General Colin Powell and the Difficult Journey of BIPOC Leaders Who Are Firsts

This week, the US mourned the unexpected death of General Colin Powell from COVID-19 complications. Not surprisingly, scores of individuals took the occasion of his death to reflect upon his professional and personal legacy. While some chose to elevate General Powell’s life as a shining example of excellence, others elected to pursue a more critical route—listing a series of complications with honoring him given his role in spreading misinformation about Iraq (paywalled), which helped launch the subsequent war against that nation.

General Colin Powell at a Bush rally in 2000
General Colin Powell in 2000.

Photo credit: Joseph Sohm / Shutterstock.com

Showing the duality of his legacy is not a wrong path to take, although I struggle with the timing of doing this when a person dies. It feels like a passive-aggressive avoidance strategy to pick apart someone’s life history when they cannot provide context and some balance to the narrative. I particularly have a hard time with the delicate deconstruction of General Powell’s life because many people doing so on social media do not understand the proverbial tightrope and myriad challenges that BIPOC leaders encounter daily. These challenges make it difficult, if not impossible, for BIPOC leaders to do their jobs effectively, especially if they are the first BIPOC in their role. 

Those of us who viewed Netflix’s The Chair got to hear, for the first time in a major network program, a brilliantly delivered description of the glass cliff phenomenon by Sandra Oh in the role of Dr. Ji-Yoon Kim, a newly appointed BIPOC English department chair within a predominately white university. However, climbing the summit to arrive onto the glass cliff is a rough journey for BIPOC leaders. This is because many white colleagues and leaders are unwilling to accept the persistence of expressions of racism, bias, and othering as common workplace practices. Even self-described liberals and allies among white colleagues routinely engage in subtle and not-so-subtle behavior that undermines the authority and leadership voice of the BIPOC leaders they claim to support. 

Some of these behaviors—as identified in the research (paywalled)—that General Powell encountered and that other BIPOC leaders continue to contend with are as follows:

  1. Homophily (paywalled)—White colleagues tend to cluster with and support other white colleagues with formal and informal professional knowledge that assists in the ascension of white people into leadership positions at a higher rate than BIPOC. Homophily also manifests itself as selective knowledge sharing with BIPOC and exclusion from “buddy networks” where critical workplace decisions are made outside team meetings.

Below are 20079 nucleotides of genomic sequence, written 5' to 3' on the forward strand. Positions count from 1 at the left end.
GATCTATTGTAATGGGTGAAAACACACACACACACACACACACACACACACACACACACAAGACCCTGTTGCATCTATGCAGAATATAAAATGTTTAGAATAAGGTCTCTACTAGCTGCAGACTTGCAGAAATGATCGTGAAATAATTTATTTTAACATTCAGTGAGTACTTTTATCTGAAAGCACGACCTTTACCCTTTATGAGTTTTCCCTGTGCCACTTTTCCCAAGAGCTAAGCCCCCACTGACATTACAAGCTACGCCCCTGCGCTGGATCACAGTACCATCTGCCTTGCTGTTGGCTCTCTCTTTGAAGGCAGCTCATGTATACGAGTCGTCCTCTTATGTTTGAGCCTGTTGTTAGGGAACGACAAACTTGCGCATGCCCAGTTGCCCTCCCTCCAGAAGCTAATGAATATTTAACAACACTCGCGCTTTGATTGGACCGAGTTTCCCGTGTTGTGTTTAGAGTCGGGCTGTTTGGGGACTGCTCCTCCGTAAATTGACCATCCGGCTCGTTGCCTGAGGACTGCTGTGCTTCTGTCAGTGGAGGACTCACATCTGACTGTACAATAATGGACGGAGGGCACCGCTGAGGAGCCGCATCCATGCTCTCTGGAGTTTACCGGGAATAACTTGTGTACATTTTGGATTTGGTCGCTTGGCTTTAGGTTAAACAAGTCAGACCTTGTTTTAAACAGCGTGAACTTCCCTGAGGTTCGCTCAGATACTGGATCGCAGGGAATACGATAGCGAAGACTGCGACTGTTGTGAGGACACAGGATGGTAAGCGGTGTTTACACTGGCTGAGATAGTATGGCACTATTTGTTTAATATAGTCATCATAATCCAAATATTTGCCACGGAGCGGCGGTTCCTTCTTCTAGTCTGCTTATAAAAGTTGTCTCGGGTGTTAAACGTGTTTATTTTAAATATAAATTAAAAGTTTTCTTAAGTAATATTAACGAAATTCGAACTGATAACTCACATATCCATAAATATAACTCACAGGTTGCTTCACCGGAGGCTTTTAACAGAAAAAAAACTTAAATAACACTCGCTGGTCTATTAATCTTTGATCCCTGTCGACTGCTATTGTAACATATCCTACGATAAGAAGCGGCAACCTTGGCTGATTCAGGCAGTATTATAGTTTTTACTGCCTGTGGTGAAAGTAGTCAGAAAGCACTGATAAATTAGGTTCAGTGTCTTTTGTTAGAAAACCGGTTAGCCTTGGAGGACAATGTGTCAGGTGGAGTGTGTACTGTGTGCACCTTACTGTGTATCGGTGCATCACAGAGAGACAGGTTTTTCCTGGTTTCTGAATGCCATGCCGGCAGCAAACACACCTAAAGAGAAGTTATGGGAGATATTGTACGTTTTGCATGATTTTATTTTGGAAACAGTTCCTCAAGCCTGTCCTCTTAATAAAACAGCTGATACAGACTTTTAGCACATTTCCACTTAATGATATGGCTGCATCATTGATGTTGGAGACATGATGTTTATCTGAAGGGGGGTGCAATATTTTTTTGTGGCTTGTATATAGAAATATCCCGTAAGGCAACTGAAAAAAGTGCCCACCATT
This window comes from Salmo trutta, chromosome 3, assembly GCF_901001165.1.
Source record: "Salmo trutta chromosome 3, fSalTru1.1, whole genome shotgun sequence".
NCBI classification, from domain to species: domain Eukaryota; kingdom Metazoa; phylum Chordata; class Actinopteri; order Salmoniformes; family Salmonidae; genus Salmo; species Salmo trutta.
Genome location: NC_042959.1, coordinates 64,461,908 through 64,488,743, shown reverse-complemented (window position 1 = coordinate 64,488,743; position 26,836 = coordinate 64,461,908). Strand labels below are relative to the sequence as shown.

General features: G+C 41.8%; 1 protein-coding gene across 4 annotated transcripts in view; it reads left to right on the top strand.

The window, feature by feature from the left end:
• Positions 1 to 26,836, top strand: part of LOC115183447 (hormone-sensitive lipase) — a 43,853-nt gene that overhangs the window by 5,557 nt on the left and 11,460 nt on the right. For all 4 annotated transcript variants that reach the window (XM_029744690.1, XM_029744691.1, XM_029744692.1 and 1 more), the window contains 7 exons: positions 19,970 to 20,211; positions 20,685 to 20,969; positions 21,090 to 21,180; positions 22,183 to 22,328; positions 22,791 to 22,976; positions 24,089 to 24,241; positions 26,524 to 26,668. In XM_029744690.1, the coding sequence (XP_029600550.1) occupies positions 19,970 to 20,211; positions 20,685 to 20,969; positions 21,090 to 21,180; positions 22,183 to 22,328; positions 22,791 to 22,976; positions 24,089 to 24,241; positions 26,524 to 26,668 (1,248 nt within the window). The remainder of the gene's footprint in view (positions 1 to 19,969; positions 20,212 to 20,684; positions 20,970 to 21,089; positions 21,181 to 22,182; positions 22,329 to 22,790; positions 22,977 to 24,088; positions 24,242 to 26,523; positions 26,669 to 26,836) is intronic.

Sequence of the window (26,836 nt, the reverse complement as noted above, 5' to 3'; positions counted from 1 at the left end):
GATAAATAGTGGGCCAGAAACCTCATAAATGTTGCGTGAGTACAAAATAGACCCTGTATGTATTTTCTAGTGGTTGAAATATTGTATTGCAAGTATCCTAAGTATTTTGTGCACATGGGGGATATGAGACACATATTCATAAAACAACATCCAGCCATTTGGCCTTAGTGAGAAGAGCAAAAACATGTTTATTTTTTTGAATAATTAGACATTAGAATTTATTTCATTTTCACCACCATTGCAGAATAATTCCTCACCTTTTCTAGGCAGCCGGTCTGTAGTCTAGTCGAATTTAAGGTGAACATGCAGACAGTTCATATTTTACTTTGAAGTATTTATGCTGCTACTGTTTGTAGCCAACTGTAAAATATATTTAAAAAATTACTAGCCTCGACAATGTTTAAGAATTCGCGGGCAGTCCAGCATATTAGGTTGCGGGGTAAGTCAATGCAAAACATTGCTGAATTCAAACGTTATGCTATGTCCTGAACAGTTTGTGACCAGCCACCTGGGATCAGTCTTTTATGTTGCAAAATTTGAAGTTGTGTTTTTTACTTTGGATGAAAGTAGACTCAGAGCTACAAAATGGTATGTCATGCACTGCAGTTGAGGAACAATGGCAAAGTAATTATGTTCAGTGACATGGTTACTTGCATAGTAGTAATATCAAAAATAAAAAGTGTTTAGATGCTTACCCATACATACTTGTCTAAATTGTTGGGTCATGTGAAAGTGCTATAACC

2. Reverse victimhood (paywalled)—Being called out on one’s bias is not easy. Some white colleagues take instances of being held accountable for non-inclusive behavior as opportunities to instead raise counternarratives of purported victimhood. 
  3. Perpetuating myths of the presumed incompetence of BIPOC leaders and people (preview/paywalled)—This entails white leaders in the workplace assuming that BIPOC leaders do not understand how to successfully complete core tasks without other white leaders’ and managers’ involvement or guidance. These white leaders will then deputize white managers with whom they are comfortable to serve as the de facto managers of BIPOC leaders and employees. This behavior happens overtly and covertly. It further operationalizes homophily with an even more damaging impact on BIPOC leaders’ reputation and authority. 

What steps should we in higher education take on the matter of these negative workplace behaviors? 

First, in examining the life history of BIPOC leaders, take all of these circumstances into consideration. BIPOC leaders are often not operating with the same support, advisement, and assistance as white leaders (paywalled). So, if missteps happen, it is usually because they were not provided the full range of tools and data to make better decisions. 

Secondly, if you are a white workplace leader, curb any tendencies to become defensive when called out for your engagement in any of these behaviors. It would be best if you honored the feelings of your BIPOC colleagues even when you believe that your intention was not to carry out non-inclusive behaviors. 

Third, identify these behaviors as a counter to inclusive workplace engagement and craft plans to address them. Striving toward inclusive excellence means being willing to continuously delve into the hard work daily. 

General Colin Powell’s life provides us an opportunity to lean into these tough conversations about the treatment of BIPOC leaders in bias-ridden workplaces. For me, among his greatest contributions was his willingness to articulate the pride and special burden BIPOC leaders shoulder each day to raise awareness and improve future workplace relations. We must study the insights of his history as a means of pulling forward together. 

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Header image is a detail of This is Harlem by Jacob Lawrence. Courtesy of Hirshhorn Museum and Sculpture Garden. © 2021 The Jacob and Gwendolyn Knight Lawrence Foundation, Seattle / Artists Rights Society (ARS), New York. For more information, click here.

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